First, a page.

Old Bus Photos

West Riding – Bristol Lodekka – HHY 183D – 452

West Riding - Bristol Lodekka - HHY 183D - 452

West Riding Automobile
1966
Bristol Lodekka FLF6G
ECW H38/32F

Proceeding on a very wet day into Leeds city centre is West Riding No. 452, Bristol FLF6G HHY 183D with ECW H38/32F bodywork, originally delivered to Bristol Omnibus as C7280 in October 1966. When, in 1967, West Riding sold out to the Transport Holding Company, which became the National Bus Company in 1969, steps were taken to withdraw the very troublesome Guy Wulfrunian fleet, and to secure this end as quickly as possible, buses were transferred from various parts of the NBC empire. This FLF6G was sent from Bristol Omnibus to West Riding in February 1970, so it had not been there very long when I took this picture in April of that year. In November 1971 it was renumbered 544 and stayed with West Riding until 1980, during which period it acquired the abysmal NBC poppy red livery. It was then sold to Top Deck Travel of Horsell Common with whom it spent several years in the USA up to 1986 before finally being consigned to the scrapyard in 1989.
I acknowledge this very informative website as the source of much of the foregoing information:– http://bcv.robsly.com/lodekka.html

A complete West Riding fleet list may be found at this link

Photograph and Copy contributed by Roger Cox


01/10/20 – 06:33

If it’s not my imagination, this bus appears to have hub caps on the rear wheels. If this is the case, was this a West Riding feature carried forward to this hotchpotch of foreign incomers!

Chris Hebbron


02/10/20 – 06:41

This is a good point, Chris. I have blown up the picture on my computer screen, and you are right. I hadn’t noticed the rear wheel trims, rather similar to those on London Transport RT/RTL/RM/RF types. I have looked at my own pictures of other West Riding buses – Guy Arabs and Wulfrunians, Daimler Fleetlines, AEC Reliances, and other’ imports’ brought in to ease the Wulfrunian crisis, and none have these wheel trims. Perhaps an OBP expert can enlighten us.

Roger Cox


02/10/20 – 06:42

The black fibreglass rear wheel trims were introduced as standard NBC spec. mid 1960s to all Bristol chassis. Somebody must have thought it looked smart and perhaps would aid mechanical vehicle washing without asking the operating engineers. The need to remove the covers for every tyre pressure check and wheel nut tightening led to depots under pressure (pun not intended!) leaving them off and then taking off the fixing brackets which incorporated a spring loaded catch and became a bit of a danger as they stuck out, being bolted to the axle shaft hub. Few Chief Engineers insisted on re-instatement because the newer vehicles then looked the same as the earlier deliveries and weren’t noticed! No doubt there were enthusiast depot engineers (usually at smaller and remote locations) around the country who took pride in retaining the wheel covers in good condition.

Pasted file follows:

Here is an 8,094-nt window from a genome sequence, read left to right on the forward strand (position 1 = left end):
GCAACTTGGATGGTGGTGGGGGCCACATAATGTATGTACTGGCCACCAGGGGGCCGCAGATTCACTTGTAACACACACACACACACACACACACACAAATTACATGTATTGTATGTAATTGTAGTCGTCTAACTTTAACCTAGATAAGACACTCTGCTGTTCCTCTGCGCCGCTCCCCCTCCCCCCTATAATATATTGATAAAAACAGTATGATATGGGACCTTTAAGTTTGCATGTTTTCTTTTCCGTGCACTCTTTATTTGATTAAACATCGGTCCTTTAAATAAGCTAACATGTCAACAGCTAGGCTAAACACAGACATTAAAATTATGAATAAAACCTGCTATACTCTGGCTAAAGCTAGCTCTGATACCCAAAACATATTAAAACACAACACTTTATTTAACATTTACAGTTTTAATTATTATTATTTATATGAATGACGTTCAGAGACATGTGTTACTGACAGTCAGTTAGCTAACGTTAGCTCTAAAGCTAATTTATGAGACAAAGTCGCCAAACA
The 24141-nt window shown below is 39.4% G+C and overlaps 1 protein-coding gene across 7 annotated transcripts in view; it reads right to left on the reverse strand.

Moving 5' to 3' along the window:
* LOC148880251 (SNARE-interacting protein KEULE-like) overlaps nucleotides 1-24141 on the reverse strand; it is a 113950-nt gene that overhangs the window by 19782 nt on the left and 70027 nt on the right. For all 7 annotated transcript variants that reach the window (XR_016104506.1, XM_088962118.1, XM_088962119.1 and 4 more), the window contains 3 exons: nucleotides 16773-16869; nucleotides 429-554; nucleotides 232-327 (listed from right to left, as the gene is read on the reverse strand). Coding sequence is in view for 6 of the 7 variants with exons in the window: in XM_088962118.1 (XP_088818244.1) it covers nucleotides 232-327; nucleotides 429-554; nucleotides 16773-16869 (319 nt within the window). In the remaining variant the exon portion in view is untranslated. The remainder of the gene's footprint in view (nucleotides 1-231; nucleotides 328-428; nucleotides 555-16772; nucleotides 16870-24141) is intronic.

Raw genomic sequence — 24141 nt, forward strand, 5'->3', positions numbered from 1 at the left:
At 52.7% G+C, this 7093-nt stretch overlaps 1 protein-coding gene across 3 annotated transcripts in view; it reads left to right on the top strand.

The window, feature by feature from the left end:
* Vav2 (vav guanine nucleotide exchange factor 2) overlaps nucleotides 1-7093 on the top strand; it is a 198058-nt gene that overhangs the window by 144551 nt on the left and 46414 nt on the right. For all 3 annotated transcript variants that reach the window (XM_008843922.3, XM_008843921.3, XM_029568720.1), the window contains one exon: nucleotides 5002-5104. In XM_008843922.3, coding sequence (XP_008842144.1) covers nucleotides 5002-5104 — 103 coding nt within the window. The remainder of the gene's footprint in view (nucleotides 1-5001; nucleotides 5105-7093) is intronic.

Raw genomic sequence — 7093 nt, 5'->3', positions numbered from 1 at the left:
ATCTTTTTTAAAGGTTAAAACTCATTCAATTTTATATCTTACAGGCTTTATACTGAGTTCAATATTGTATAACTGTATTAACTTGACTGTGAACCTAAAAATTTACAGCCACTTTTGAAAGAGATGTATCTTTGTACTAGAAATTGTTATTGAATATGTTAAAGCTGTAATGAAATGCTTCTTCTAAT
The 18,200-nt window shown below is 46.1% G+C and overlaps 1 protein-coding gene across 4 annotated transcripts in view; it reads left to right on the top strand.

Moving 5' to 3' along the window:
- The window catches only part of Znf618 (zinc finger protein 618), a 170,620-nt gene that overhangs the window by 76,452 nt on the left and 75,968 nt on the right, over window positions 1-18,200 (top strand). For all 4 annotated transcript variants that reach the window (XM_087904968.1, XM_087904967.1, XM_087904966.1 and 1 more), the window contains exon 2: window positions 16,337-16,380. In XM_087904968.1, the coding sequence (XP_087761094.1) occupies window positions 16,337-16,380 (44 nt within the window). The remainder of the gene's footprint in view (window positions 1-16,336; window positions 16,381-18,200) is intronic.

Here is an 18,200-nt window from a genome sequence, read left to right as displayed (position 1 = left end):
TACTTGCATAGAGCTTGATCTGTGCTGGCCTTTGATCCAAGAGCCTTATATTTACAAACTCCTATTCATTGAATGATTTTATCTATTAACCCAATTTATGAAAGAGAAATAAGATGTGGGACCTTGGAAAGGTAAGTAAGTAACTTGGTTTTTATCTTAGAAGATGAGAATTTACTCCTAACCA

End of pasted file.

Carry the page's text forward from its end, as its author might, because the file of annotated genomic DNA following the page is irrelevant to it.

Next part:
Geoff Pullin


02/10/20 – 06:44

I wonder (suppose, really) that I’m the only person who thinks the ECW Lodekkas are amongst the best looking double deckers ever to enter service.
Angular, functional, almost minimalist design which was of its age, no doubt, but which still looks perfect for the job it was designed to do.
Or is it my age and I haven’t moved on – old buses are as much a part of me in the same way I still look at TV actresses from that era and think that Jan Francis, Paula Wilcox, Felicity Kendall etc, etc haven’t really been improved upon 50 years later??

Stuart C


03/10/20 – 06:33

No Stuart C, you’re not the only one who considers the Lodekka to have been among the best looking double deckers. I must admit to a slight preference for the rear entrance variety, with their more raked fronts. Having been a conductor for a brief period, I also appreciated the extra space on the platform – on an FLF, I always seemed to be in the way!

Nigel Frampton


03/10/20 – 06:34

It’s nice that these vehicles arrived in time to wear the traditional West Riding livery and fleetname, if only for a couple of years. As Roger says, the adoption of NBC poppy red was regrettable and something of a mystery when every other NBC fleet for miles around was also red, the nearest fleet to opt for green was perhaps East Midland, a considerable distance away.
It’s also good to see that WR went to the trouble of having non-standard destination blinds made to fit the aperture which was nothing like their own standard display. Dare I say, some may have been content to simply show the word ‘Service’.

Chris Barker


03/10/20 – 10:26

This photo also illustrates how the cream glazing strip that ECW used for a few years made the destination aperture look smaller. In this case it looks as if the already small lettering is too big, yet with black glazing strip it would look fine!